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posts by legatus Auditor | joined 04 Jul 2004 | 109


posted 05 Jul 2004, 21:07 in The Warrior ProphetMy thoughts on TWP by legatus, Auditor

From what I can gather, the Nonmen are native to Earwa, while the Inchoroi are the offworlders. And after doing a bried scan of TWP, a discussion between Achamian and Esmenet about the stars would seem to back that up. Here's the relevant passage (selective text from page 99): [quote:29kbcsuq]"Do you think they speak our future, Akka? The stars?" A momentary pause. "No." "Why?" "The Nonmen believe the sky is endlessly empty, an infinite void..." "Empty? How could that be?" "Even more, they think the stars are faraway suns." "How could they believe such a thing?" she asked. "The sun moves in circles about the world. The stars move in circles about the Nail." The thought struck her that the Nail of Heaven itself might be another world, one with a thousand thousand suns. Such a sky that would be! Achamian shrugged. "Supposedly that's what the Inchoroi told them. That they sailed here from stars that were suns."[/quote:29kbcsuq] That exchange seems to indicate that the Nonmen base their understanding of the stars on what they've been told by the Inchoroi, who are the ones that actually arrived from distant stars. If the Nonmen had sailed to Earwa from the stars themselves, they could simply base their knowledge upon firsthand experience rather than Inchoroi hearsay. view post


posted 06 Jul 2004, 01:07 in Off-Topic DiscussionNow Reading... by legatus, Auditor

I'm almost finished with my second read through of The Sorcerer: Metamorphosis by Jack Whyte. I'd read the book out of order before, but now that I've read all the earlier books in his Dream of Eagles series and related material, I figured I'd read it again in its proper place at the end of the series. Anyway, Jack Whyte's take on the Arthurian legend was really well done. Definitely a good read. view post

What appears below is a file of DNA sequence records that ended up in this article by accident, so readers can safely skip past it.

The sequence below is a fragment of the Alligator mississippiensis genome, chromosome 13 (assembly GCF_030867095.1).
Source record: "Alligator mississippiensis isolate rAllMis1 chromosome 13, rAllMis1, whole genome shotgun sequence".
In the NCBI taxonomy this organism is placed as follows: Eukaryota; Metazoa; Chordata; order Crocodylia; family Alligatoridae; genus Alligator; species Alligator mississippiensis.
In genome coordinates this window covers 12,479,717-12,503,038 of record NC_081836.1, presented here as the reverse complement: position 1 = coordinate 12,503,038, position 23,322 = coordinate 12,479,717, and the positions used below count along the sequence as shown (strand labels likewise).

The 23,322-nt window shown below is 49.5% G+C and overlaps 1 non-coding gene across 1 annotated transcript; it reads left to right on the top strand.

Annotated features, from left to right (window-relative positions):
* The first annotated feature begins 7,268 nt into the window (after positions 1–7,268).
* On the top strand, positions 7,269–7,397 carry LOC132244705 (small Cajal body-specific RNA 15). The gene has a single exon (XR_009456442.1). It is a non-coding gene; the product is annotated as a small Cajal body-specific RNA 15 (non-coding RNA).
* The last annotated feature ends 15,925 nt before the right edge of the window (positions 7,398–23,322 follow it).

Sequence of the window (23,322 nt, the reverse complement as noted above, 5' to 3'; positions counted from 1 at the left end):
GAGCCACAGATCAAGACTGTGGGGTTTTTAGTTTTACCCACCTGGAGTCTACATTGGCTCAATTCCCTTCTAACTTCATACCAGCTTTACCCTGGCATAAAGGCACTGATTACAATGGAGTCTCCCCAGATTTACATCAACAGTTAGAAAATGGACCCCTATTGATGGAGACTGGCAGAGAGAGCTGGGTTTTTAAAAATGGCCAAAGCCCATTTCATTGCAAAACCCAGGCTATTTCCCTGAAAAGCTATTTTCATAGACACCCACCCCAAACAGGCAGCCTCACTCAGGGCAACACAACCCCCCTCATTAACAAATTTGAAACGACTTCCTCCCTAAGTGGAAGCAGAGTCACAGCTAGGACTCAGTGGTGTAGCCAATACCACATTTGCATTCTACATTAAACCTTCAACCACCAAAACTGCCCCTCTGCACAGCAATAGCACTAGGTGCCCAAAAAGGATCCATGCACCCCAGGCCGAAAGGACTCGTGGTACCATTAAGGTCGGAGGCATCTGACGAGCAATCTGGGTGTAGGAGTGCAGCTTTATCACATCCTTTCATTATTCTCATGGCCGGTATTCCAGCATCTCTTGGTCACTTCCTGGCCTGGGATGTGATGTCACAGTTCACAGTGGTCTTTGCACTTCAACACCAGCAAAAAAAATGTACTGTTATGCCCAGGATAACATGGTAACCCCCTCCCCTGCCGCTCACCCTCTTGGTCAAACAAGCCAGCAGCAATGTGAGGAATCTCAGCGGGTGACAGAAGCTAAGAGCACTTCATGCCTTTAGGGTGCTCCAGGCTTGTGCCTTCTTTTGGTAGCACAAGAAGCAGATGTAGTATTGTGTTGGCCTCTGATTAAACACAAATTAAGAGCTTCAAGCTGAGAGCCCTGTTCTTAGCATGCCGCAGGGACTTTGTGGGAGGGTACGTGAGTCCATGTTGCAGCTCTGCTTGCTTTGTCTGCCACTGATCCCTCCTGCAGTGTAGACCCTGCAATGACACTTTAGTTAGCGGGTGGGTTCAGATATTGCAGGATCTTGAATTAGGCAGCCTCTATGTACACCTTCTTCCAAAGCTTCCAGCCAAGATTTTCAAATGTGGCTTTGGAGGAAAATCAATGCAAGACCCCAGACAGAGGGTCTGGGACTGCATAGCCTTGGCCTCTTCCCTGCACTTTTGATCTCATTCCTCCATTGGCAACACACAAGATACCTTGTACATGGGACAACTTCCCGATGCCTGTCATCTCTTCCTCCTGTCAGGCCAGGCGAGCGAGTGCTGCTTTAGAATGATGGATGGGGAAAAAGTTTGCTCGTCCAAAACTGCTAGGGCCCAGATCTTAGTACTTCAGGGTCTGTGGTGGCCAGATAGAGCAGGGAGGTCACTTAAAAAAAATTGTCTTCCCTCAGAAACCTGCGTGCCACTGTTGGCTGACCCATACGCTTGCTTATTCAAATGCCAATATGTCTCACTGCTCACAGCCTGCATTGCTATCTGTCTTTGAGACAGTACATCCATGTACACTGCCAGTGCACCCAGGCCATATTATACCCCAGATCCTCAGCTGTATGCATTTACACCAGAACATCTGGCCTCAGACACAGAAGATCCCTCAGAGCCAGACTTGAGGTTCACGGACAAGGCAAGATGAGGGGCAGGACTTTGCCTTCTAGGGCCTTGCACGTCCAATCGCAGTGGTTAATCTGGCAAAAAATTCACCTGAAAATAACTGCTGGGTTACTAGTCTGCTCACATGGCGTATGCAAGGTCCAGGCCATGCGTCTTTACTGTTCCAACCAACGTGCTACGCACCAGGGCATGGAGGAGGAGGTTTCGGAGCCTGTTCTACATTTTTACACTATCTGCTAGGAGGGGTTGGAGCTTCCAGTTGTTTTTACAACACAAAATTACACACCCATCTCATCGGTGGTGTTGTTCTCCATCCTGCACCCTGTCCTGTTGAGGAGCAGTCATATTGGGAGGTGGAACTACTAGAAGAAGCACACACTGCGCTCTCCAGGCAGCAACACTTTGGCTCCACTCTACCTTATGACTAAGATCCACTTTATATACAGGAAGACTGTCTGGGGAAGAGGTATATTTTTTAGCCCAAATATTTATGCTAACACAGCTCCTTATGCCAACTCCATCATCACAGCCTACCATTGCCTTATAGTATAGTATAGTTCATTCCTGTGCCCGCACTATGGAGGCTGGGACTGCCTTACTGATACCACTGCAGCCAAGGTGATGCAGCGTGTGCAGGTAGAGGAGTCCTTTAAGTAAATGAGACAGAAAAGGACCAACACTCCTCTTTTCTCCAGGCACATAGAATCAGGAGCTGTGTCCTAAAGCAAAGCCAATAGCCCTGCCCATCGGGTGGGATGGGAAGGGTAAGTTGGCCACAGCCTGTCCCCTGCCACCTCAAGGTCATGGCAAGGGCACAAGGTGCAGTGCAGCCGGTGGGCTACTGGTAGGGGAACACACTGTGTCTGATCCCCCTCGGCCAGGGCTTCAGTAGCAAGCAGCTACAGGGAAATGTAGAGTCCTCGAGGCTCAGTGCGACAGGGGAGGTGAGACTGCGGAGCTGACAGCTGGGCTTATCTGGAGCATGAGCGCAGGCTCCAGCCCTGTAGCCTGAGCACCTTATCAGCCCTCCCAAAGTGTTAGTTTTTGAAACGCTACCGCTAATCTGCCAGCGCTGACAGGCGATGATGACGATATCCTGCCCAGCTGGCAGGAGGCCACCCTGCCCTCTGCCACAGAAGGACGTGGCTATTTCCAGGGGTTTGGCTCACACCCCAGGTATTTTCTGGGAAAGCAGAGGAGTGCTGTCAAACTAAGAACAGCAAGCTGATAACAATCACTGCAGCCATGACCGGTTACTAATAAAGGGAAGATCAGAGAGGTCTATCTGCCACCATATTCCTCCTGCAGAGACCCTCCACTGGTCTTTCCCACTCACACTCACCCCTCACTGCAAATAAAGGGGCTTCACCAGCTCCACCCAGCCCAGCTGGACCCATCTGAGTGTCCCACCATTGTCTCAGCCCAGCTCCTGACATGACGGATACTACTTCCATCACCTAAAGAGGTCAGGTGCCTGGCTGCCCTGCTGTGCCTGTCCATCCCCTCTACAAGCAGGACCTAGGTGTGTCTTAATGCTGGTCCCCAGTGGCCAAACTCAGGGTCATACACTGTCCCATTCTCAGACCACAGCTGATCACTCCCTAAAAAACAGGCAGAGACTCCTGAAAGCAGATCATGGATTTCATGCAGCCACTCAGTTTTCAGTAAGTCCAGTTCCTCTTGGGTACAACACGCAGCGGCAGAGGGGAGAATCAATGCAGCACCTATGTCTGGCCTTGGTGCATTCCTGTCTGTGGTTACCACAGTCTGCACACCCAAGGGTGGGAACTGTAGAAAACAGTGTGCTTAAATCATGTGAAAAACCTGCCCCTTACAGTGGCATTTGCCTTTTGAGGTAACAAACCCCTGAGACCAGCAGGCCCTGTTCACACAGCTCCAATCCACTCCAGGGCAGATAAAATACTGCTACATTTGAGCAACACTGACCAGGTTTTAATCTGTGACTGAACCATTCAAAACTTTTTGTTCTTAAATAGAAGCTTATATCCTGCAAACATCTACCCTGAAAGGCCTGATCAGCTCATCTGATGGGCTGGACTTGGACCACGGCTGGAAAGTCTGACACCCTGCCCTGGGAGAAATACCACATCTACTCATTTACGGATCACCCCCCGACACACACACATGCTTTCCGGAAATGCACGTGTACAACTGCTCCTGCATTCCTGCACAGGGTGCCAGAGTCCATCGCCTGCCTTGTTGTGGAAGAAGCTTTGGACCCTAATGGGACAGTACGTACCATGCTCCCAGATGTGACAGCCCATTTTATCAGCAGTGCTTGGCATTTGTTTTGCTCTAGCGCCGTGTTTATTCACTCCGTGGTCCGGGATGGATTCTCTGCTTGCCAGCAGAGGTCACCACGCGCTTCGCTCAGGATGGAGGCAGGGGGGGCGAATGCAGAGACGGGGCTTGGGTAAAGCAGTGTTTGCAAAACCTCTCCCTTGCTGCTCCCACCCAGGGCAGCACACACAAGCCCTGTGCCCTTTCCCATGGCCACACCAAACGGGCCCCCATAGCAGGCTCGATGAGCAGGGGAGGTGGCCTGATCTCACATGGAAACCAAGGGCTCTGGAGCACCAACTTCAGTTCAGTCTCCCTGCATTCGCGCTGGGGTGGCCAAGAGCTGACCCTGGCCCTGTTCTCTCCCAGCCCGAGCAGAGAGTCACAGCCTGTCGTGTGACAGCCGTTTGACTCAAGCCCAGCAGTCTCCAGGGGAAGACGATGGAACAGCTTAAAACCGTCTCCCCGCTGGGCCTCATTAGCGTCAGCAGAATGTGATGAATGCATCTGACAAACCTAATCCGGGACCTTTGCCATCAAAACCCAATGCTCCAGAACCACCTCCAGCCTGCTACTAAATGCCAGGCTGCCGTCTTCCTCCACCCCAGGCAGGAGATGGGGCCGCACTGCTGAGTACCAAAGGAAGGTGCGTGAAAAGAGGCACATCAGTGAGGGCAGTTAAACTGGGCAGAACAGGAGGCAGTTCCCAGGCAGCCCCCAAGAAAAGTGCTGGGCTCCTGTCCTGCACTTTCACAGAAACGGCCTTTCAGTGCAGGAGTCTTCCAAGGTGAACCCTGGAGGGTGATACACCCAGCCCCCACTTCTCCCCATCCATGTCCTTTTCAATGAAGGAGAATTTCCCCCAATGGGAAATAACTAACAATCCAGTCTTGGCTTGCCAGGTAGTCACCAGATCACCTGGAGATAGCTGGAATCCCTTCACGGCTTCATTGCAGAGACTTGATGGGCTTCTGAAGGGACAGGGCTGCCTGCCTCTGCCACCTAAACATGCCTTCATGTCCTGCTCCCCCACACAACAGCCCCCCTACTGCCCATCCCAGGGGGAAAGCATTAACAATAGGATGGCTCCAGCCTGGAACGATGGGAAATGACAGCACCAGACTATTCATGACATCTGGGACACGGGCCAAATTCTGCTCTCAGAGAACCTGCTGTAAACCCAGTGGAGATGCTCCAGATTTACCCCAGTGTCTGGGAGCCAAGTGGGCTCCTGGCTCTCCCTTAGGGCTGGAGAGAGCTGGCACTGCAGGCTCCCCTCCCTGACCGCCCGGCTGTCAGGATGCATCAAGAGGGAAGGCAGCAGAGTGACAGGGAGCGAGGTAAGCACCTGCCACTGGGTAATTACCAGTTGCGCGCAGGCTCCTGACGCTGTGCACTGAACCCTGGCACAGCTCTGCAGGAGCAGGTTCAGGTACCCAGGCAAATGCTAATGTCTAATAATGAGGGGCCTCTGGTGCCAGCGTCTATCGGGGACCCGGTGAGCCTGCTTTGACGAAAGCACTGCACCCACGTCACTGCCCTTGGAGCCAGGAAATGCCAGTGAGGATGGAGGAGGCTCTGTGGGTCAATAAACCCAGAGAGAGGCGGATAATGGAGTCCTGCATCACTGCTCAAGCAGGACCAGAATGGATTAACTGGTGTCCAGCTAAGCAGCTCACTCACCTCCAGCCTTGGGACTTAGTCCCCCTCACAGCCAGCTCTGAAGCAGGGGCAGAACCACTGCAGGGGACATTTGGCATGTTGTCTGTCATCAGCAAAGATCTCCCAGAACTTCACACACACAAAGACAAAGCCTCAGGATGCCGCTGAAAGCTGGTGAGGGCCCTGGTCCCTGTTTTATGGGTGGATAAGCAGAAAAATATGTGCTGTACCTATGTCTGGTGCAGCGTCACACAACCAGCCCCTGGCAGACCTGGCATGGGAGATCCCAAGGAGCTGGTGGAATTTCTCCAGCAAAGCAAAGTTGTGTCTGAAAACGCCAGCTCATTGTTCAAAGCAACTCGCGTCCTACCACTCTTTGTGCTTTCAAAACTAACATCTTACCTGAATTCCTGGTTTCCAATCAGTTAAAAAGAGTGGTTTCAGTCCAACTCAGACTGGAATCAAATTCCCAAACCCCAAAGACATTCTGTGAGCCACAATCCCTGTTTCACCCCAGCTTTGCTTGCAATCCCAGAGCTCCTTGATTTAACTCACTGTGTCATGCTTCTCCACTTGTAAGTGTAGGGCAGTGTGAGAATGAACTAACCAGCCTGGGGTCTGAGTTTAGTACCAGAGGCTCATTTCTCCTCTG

posted 06 Jul 2004, 01:07 in Off-Topic DiscussionAges by legatus, Auditor

Another twenty something here. 24 specifically. view post


posted 06 Jul 2004, 03:07 in The Thousandfold ThoughtThe Title by legatus, Auditor

I cast my vote for The Thousandfold Thought as well. I came out of The Warrior Prophet wondering what the bloody hell TTT might be--an extension of the logos, a newfound combination of dunyain philosophy and sorcerous metaphysics pioneered by Moengus, something obvious and explicitly explained in TWP that I overlooked like an idiot?--, so that title serves only to pique my curiosity further and exacerbate my impatience to get my hands on the next book. WSS doesn't evoke that kind of response though, nor does it hint at the philosophical underpinnings from the earlier books that fans will have come to appreciate and expect. So for return readers, who I figure will make up the majority of the readership for the next book, it's TTT all the way. view post


posted 06 Jul 2004, 04:07 in Off-Topic DiscussionFirst Word that Comes to Mind by legatus, Auditor

Death view post


posted 06 Jul 2004, 05:07 in Off-Topic DiscussionNow listening to... by legatus, Auditor

I'm listening to Flogging Molly's Swagger album (with The Likes of You Again playing at the moment) with the Children Of Dune soundtrack queued up for later. I can't wait till August when Flogging Molly's scheduled to come through Toronto. view post